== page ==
American Conservatory Theatre’s A Christmas Carol is a Resilient Production
Also see Richard's review of Jacob Marley's Christmas Carol
What’s Christmas without the American Conservatory Theatre production of Charles Dickens A Christmas Carol? This perennial production premiered in 1976 and it has been seen by over 800,000 persons during its 27 years of 832 seasonal performances. Scrooges has been played by some of the greatest San Francisco actors, including unforgettable portrayals by the late William Patterson and Sydney Walker.
Once again African American Steven Anthony Jones takes over the role of the penny-pinching Scrooge, who takes the joy out of the holiday until the last scene. I confess when I first saw this very talented actor and heard his wonderful theatrical voice in 2001, I thought him wrong for the role. His Caribbean accent in Victorian England did not ring true. The production that year was much darker, with some of Lee Hoiby’s spirited music missing, especially in the big dance scene at Fezziwig’s workplace, and many of the scenes were sterile.
A Christmas Carol productions with Mr. Jones in the lead have continued to get better each year, and more of the delightful old English seasonal music by Hoiby has been re-installed. The scenes have become brighter and more cheery, and Mr. Jones slowly has become Ebenezer Scrooge. This year he is the old curmudgeon sans the Caribbean accent. He is a joy to watch as he prances about the stage with his nearsighted squint and gruff voice. His “Bah, humbug” rings through the theatre in those opening scenes. His laughter at being alive on that Christmas morning is so infectious, you can’t help but get into the holiday spirit.
Craig Slaight’s direction flows smoothly, and each scene becomes a Currier and Ives painting with a very large cast of A.C.T. students playing the wonderful children and speaking parts. The opening scene of a London street in Victorian times is beautifully accomplished with the jolly music of the composer. The earth tone costumes by David Draper and Robert Morgan are beautiful and so in tune with the times. You sort of wish Scrooge won’t foul it up. The Fezziwigs' ball is beautifully danced, and A.C.T. alumnus Brian Keith Russell and Bay Area favorite Cindy Goldfield as the party-loving Mr. and Mrs. Fezziwig are as jolly as Mr. and Mrs. Clause.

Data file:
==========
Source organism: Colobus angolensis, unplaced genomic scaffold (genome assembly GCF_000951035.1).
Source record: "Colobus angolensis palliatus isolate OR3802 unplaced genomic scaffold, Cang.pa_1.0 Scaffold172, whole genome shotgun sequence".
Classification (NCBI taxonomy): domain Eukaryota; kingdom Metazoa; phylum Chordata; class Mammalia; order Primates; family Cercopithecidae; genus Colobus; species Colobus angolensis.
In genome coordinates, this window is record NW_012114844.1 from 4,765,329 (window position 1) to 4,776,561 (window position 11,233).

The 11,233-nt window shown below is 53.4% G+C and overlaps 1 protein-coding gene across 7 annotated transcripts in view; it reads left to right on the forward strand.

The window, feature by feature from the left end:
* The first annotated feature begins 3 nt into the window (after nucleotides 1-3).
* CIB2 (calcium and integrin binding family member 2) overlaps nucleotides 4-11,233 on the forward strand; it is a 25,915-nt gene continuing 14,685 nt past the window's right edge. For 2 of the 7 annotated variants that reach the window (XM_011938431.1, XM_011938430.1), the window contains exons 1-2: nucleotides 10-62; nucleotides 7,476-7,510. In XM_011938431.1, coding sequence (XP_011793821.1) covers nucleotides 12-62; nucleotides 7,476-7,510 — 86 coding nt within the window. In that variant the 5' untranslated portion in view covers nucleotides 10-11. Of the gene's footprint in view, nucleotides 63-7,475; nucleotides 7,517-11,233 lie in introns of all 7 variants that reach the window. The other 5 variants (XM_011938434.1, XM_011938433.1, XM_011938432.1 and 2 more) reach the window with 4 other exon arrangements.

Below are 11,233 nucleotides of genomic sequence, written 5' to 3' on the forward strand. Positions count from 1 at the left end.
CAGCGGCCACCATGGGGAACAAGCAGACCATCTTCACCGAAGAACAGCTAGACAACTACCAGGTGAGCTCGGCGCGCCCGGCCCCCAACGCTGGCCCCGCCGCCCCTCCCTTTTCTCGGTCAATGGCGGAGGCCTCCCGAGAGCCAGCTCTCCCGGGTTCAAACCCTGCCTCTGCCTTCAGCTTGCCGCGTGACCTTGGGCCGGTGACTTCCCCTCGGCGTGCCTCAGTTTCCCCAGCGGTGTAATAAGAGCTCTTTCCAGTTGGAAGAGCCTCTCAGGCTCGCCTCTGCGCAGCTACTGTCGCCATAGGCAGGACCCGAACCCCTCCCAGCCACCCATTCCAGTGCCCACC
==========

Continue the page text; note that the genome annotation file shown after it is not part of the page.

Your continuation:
Jomar Tagatac is excellent as young Scrooge, and he displays the more sympathetic side of Scrooge as a young man. He has a beautiful trained theater voice, shown to great advantage as the actors are not miked. Sarayu Rao is charming as young Scrooge's fiancée Belle Cousinss. They work wonderfully together.
Tommy A. Gomez plays the narrator and ghost of Christmas Present, and he is persuasive in the roles. Jud Williford plays Bob Cratchit in a comic vein that is charming, and all of the Cratchit family members are irrepressible, right down to Tiny Tim played by Austin Green. Particularly interesting is 13-year-old Nicholas Taber who gets into the spirit of the scene as the second youngest Cratchit. Andrew Fonda Jackson is effervescent as the good-natured nephew Fred.
Robert Blackman's toy box set in the center of the stage dominates the whole area as a stage-within-a-stage, with various pewter-like toys attached to the set. The top of the toy box becomes a miniature stage in several scenes. As the one hour 40 minute no intermission production moves toward the end, various parts cut away until finally, the complete set is gone. It is an ingenious design. Kudos to Peter Marauding's lighting direction which sets the mood for each scene, including the brilliant lighting in the final scene when the whole cast of over 50 persons sing a stirring melody. It truly puts the audience in a festive mood as they leave the theatre.
Charles Dickens said it best about A Christmas Carol: “Happy, happy Christmas, that can win us back to the delusions of our childhood days, recall to the old man the pleasures of his youth, and transport the traveler back to his own fireside and quiet home”.
A Christmas Carol plays through December 24 at 2 pm at the Geary Theatre, 415 Geary St, San Francisco. For tickets call 415-749.2228 or visit www.act-sf.org. A.C.T.'s next production is The Gamester by Freyda Thomas, which is based on Jean-Francois Regnard’s Le Joueur and opens on January 6th.